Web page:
Measuring your activities as an online marketer is arguably one of your most important tasks. As the old saying goes, if you don’t know where you are headed, how will you know when you get there? Google Analytics is a very popular and robust platform; however, it is not the only option for tracking out there. We would like to point out some of the alternatives (both free and paid) that are available on the market for tracking your website and other marketing activities.
- Free (up to 10 million hits a day – if you surpass that, you can afford to pay for tracking)
- Data-rich basic reports like time on site, page views, bounce and exit rates, geo-location and pretty much any other basic reporting you can think of
- Custom date range with comparison
- Log analyzer
- Multilingual reports
- Live data feed
- Tons of ads in reports pages and elsewhere on the site (I guess they have to make money somehow)
- No apparent support for customizable tracking
- Terms of service says you cannot change the code snippet used to count page views
If you are looking for an alternative to Google, but don’t want to miss out on all the great data, give this one a try. It’s pretty easy to set up — you just have to provide your name, email and website URL, then embed their code on your site and you are good to go.
If you are looking for a low-priced and feature-rich tracking platform, Clicky has a pretty good offering. They have a free limited version; however, the paid one is about 20 bucks a month and worth the cost for some of the features you get. The free plan allows you to track one website and up to 3,000 page views per month. If you are a heavy user, this won’t be adequate for you. The pro plan gets you three websites per month and up to a million page views per day. Custom pricing is also available.
- Free (good for small sites with low traffic)
- Heat maps
- Engagement reports
- Custom reporting
- Easy setup
- You pretty much have to pay if you have a site with any kind of high traffic
- An annoying Clicky Analytics button shows up on your website by default, although it can be removed.
- Even for paid accounts, some historic data is purged once a year (Why, Clicky! Why!)
Normally, I like to point out platforms that are of high quality and also free, but sometimes that isn’t possible. If you are interested in something more comprehensive than GA, but can’t afford their premium package, you may want to check out Click Tale. Don’t get me wrong — at almost 1,000 dollars per month to start, this is not something that novices or those with tight budgets should consider. It does offer a lot of compelling features, though, and for businesses heavily immersed in activity online, it has some great tools.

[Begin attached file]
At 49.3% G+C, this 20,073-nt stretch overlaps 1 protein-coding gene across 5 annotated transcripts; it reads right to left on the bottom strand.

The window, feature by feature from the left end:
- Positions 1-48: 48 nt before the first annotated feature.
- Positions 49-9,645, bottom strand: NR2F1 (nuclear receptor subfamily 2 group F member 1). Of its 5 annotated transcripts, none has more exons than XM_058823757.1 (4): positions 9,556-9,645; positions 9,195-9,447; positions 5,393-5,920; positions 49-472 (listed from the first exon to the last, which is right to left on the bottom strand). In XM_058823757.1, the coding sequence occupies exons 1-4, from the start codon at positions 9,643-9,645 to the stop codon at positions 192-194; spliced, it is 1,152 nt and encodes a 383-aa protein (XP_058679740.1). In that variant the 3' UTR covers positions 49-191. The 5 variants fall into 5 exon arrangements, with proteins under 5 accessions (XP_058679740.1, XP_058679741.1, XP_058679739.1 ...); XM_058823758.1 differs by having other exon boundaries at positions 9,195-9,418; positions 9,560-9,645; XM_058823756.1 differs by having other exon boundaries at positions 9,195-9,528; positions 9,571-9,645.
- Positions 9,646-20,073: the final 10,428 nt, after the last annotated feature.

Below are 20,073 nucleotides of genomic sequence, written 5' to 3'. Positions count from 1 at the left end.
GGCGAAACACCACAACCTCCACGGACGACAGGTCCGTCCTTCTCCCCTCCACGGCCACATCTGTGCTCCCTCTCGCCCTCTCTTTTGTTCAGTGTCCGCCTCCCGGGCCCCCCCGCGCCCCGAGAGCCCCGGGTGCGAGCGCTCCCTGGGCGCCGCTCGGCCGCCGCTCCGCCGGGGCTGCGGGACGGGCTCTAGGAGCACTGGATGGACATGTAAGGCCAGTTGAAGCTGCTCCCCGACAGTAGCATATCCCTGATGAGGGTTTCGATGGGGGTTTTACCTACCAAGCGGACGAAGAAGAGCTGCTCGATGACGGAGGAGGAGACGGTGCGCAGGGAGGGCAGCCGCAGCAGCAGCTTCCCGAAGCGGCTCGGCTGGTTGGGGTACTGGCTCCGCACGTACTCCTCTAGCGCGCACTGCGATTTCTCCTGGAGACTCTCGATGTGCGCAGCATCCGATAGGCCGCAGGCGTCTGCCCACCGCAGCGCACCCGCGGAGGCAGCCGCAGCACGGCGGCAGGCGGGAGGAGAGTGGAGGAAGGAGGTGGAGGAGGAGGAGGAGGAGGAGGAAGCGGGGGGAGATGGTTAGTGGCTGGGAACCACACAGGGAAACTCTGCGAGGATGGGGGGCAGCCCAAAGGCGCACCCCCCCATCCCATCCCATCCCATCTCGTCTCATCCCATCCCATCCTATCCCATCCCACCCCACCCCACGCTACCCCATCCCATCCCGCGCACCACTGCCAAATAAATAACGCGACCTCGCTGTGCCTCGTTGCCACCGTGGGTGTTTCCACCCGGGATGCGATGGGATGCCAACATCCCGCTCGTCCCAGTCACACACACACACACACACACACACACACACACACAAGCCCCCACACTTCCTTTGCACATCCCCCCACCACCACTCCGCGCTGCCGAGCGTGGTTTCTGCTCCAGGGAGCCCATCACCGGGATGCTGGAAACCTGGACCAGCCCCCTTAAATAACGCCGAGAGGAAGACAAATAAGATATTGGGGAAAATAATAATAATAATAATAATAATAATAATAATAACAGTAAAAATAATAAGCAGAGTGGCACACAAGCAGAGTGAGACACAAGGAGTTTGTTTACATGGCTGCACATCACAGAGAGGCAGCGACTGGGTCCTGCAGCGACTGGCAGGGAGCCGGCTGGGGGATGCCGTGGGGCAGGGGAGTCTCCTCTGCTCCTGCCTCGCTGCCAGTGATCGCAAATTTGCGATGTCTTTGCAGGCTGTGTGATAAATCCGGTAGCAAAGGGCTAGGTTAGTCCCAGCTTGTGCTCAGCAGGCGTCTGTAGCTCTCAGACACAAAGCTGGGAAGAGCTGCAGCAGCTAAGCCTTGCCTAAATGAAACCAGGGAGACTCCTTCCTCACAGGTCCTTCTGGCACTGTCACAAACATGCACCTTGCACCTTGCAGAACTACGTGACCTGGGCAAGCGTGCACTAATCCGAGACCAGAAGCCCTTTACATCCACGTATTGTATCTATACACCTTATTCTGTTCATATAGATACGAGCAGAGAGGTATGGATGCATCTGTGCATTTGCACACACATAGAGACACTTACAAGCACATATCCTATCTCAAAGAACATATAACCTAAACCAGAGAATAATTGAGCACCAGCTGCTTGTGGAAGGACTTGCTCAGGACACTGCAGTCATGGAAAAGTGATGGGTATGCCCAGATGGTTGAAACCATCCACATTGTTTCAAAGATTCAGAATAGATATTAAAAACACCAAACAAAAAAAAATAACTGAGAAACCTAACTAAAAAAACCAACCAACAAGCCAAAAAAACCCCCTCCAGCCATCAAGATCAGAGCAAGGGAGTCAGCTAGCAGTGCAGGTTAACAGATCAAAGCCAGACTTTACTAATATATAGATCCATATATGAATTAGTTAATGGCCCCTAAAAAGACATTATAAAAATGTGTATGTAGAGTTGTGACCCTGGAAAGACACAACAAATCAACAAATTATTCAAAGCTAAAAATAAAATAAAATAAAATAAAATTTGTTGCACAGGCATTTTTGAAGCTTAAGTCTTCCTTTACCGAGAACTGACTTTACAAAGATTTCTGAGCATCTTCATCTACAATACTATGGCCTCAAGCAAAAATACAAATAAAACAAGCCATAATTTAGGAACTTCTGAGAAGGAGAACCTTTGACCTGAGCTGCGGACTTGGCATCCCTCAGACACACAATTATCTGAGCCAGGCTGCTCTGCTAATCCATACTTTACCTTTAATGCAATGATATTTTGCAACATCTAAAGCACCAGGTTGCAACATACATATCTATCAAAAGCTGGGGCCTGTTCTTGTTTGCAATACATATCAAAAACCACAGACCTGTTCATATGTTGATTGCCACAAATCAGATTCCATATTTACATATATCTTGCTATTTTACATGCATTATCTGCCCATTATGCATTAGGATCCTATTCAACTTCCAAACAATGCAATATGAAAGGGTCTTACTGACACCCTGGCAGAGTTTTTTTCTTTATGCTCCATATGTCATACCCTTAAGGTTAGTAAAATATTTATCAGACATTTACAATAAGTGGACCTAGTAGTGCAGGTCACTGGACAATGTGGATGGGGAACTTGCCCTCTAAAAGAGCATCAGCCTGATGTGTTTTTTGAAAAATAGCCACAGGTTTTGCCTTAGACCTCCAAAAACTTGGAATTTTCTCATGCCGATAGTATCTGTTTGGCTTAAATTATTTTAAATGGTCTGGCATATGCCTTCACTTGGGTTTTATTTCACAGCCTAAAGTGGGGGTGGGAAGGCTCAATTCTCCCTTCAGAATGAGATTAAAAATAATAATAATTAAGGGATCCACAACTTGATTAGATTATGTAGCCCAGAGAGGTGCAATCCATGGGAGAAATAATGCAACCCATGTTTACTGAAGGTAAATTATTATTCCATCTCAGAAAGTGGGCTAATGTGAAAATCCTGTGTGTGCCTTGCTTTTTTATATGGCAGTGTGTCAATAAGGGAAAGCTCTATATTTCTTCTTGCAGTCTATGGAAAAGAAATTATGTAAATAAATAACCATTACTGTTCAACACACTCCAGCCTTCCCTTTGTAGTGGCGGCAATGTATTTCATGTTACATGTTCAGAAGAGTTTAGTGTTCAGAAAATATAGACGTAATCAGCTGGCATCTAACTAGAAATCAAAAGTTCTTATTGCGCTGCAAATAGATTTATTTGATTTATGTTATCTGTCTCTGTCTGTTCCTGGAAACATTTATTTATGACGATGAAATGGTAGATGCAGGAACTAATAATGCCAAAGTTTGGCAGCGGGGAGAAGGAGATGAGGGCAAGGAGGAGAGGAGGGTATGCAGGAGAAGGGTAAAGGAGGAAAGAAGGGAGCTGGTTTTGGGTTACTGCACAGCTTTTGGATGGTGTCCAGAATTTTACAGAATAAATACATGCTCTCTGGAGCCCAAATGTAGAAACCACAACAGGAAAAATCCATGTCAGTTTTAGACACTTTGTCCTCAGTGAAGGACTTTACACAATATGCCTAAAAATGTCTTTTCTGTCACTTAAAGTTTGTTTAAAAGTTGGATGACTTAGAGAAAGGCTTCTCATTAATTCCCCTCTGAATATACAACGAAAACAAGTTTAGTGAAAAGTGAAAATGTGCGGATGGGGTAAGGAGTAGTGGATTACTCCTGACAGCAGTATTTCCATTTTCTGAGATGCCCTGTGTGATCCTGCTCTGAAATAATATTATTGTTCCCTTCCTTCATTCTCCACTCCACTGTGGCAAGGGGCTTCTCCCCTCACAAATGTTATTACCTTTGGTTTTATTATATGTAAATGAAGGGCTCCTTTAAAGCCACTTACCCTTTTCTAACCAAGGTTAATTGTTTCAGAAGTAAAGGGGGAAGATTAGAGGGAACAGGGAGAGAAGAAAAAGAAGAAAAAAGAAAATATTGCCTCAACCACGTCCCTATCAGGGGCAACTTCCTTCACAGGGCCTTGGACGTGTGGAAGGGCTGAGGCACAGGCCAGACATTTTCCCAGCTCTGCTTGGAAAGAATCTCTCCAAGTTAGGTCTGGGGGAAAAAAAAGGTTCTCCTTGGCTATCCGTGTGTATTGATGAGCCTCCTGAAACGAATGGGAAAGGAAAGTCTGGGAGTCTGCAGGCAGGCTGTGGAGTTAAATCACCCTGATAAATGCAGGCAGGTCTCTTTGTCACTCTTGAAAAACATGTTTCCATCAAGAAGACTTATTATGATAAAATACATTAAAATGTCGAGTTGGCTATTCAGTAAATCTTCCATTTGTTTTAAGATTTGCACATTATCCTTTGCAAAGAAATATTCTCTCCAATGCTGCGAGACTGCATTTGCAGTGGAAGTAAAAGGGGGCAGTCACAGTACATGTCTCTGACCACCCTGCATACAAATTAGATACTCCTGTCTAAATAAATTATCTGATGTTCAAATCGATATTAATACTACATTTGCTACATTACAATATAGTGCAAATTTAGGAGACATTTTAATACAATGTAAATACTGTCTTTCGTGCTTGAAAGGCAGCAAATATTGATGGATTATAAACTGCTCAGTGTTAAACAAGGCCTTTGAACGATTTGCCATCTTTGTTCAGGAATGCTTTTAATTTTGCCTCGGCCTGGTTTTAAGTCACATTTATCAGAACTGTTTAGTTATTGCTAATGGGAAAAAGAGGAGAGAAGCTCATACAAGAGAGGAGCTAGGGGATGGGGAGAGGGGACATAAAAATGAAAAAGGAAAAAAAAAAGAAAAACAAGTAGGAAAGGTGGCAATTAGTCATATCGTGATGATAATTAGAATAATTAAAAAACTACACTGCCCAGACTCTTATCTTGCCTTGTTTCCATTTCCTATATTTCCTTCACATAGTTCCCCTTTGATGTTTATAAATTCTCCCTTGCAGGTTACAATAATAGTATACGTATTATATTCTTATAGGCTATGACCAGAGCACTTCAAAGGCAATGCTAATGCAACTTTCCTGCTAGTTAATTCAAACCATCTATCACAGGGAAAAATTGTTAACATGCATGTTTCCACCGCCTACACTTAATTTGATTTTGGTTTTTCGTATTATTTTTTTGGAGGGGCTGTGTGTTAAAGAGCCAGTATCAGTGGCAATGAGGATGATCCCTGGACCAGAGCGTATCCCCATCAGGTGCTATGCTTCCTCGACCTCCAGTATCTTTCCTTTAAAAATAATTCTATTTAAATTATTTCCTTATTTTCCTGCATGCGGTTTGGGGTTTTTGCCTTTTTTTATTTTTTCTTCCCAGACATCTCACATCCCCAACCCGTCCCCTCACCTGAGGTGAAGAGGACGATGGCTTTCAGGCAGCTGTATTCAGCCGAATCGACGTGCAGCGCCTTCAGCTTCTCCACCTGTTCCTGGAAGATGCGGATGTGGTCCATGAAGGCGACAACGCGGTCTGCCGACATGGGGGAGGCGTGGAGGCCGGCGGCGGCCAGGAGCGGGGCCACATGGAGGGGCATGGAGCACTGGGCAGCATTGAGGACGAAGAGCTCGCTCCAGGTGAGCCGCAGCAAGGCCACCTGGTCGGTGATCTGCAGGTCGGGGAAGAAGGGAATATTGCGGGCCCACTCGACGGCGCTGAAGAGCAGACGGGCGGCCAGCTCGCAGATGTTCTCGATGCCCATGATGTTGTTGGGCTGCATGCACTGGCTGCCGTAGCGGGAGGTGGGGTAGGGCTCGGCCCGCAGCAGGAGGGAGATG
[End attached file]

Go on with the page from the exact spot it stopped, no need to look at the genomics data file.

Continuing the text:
- Heat map suite: a full suite of visual reports that track mouse movements, clicks and scrolling. Keep in mind that this isn’t a traditional heat map that tracks eye movements, but it’s pretty cool stuff
- Captures keystrokes, as well
- Link analytics: You can view reports on how visitors respond to and interact with the hyperlinks on your site. You can even track mouse hovers, hesitations and hovers that resulted in a conversion (sweet!)
- Form reports: I don’t think I have seen more in-depth form tracking functionality. You can see where users abandoned a funnel, what fields are tripping them up or are too ambiguous, as well as a refill report, which gives data on how often users have to go back and refill form data
- Lots of other basic data reporting features
- It’s expensive for solo marketers: There is a free plan, but it is only good up until 400 page views per month, which even a brand new site would blow through easily. Premium plans start at around 950 dollars and go up from there
- There have been questions raised elsewhere on the web as to the reliability of the tracking software. For example, one user reported using a form built with AJAX that gave users helpful feedback while filling in form fields. In the video made by Click Tale to report user behavior, the AJAX generated suggestions were not visible. These would be important in determining why users are having trouble with certain fields
If you search the web, you will find dozens of other self-hosted and web-based tracking platforms. I picked out these three because they were moderately comparable to Google Analytics, and had some pretty compelling features. If you are in the market for tracking software, look for something that will fulfill your goals. Your goals may be specific if you are looking for a platform just for your business, and they may be more general if you are planning on using tracking on others’ websites.
What platforms do you use to track your website activity? What benefits do they bring to the table? What are their drawbacks?